I get it at a big Asian grocery store–it’s kind of on the side of Asia Plaza. Unfortunately I don’t know the brand of the curry powder I bought last. I crave pungent, savory powders but you don’t know what it’s like until you get it home. I’m thinking there’s probably a lot of fenugreek in the powders I prefer. That Asian grocery has lots of inexpensive options so it’s possible to buy a couple powders in one trip and see which one you like best. I don’t necessarily go for hot curry powder–I add the heat in myself with chiles. I’m more interested in aromatic & pungent powder.

  3. MadM says:

    I am sooooo hungry after reading this. I also liked, “It will make a mess, occasionally plopping bits of orange goo onto your stovetop and walls. This is normal.” Made me grin (and seems like a universal Food Truth).

  4. matt v says:

    don’t hold me to this by rote ~ but
    “curry” ~ if my sources are correct ~ (won’t tell you what they are, as i cant recall ;D) comes from a similiar sounding asian word (?) which basically means ‘sauce’? so ~ it would seem to reason that there can be different curry mixes. The standard ‘curry powder’ that seems to be indigenous to my region (U.S.)’s grocery stores is more or less a set formula. i sort of liken this to the americanized dijon mustard (compared to true old recipe dijon mustard with the half crushed seeds)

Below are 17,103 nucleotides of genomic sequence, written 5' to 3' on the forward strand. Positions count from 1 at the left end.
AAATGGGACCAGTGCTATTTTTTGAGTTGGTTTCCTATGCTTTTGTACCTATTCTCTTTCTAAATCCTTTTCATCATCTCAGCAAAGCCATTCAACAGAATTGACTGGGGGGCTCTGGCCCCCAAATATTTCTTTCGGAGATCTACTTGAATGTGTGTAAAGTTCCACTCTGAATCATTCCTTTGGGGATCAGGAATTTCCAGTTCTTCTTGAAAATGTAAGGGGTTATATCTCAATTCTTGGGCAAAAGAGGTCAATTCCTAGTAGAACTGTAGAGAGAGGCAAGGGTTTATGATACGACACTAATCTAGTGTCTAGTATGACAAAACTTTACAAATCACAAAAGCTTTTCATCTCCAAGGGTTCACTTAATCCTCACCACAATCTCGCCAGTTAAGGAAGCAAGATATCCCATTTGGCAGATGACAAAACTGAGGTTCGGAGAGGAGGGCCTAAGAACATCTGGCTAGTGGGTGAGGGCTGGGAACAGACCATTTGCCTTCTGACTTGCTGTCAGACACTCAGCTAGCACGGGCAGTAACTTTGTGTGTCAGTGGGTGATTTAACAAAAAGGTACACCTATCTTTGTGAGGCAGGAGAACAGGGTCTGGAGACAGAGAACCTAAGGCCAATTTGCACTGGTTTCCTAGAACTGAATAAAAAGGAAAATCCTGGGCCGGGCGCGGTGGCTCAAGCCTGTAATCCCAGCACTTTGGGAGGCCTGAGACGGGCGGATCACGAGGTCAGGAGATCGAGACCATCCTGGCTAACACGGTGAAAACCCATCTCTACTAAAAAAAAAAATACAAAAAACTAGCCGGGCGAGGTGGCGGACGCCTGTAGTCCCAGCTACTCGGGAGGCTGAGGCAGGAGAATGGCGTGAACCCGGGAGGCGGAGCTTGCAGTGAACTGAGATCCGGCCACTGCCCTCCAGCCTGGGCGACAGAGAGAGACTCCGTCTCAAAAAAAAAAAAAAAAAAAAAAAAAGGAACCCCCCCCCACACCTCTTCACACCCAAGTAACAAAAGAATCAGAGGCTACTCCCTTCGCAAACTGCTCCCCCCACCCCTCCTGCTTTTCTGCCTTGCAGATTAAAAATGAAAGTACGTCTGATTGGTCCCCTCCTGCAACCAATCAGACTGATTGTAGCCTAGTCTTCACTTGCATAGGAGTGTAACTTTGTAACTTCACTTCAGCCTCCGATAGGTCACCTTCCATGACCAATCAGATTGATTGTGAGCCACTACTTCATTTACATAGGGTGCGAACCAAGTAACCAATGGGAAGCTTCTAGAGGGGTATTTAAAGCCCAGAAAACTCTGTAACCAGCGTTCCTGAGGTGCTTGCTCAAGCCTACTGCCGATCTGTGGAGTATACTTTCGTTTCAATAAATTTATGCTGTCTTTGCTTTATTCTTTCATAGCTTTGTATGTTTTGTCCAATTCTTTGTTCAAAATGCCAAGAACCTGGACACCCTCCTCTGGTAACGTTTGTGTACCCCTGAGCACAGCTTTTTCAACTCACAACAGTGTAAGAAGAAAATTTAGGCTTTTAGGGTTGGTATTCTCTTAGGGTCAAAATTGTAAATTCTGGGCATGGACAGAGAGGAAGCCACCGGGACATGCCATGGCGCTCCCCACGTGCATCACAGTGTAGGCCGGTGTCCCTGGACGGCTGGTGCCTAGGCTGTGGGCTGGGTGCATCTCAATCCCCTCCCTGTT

a curry seasoning can actually have any variant of ingredients in it.
    now that that’s got *that* out of the way ~ thank you for this recipe
    i am looking forward to making this.

  5. matt v says:

    footnote ~ i could be off by a landslide on this
    i just understand that curry mixes are sort of customizable ~
    after being raised thinking it was either ‘gold’ or ‘red’ curry powder

Leave a Reply


Copyright (c) 2009 Smith & Lady
Designed by Lady K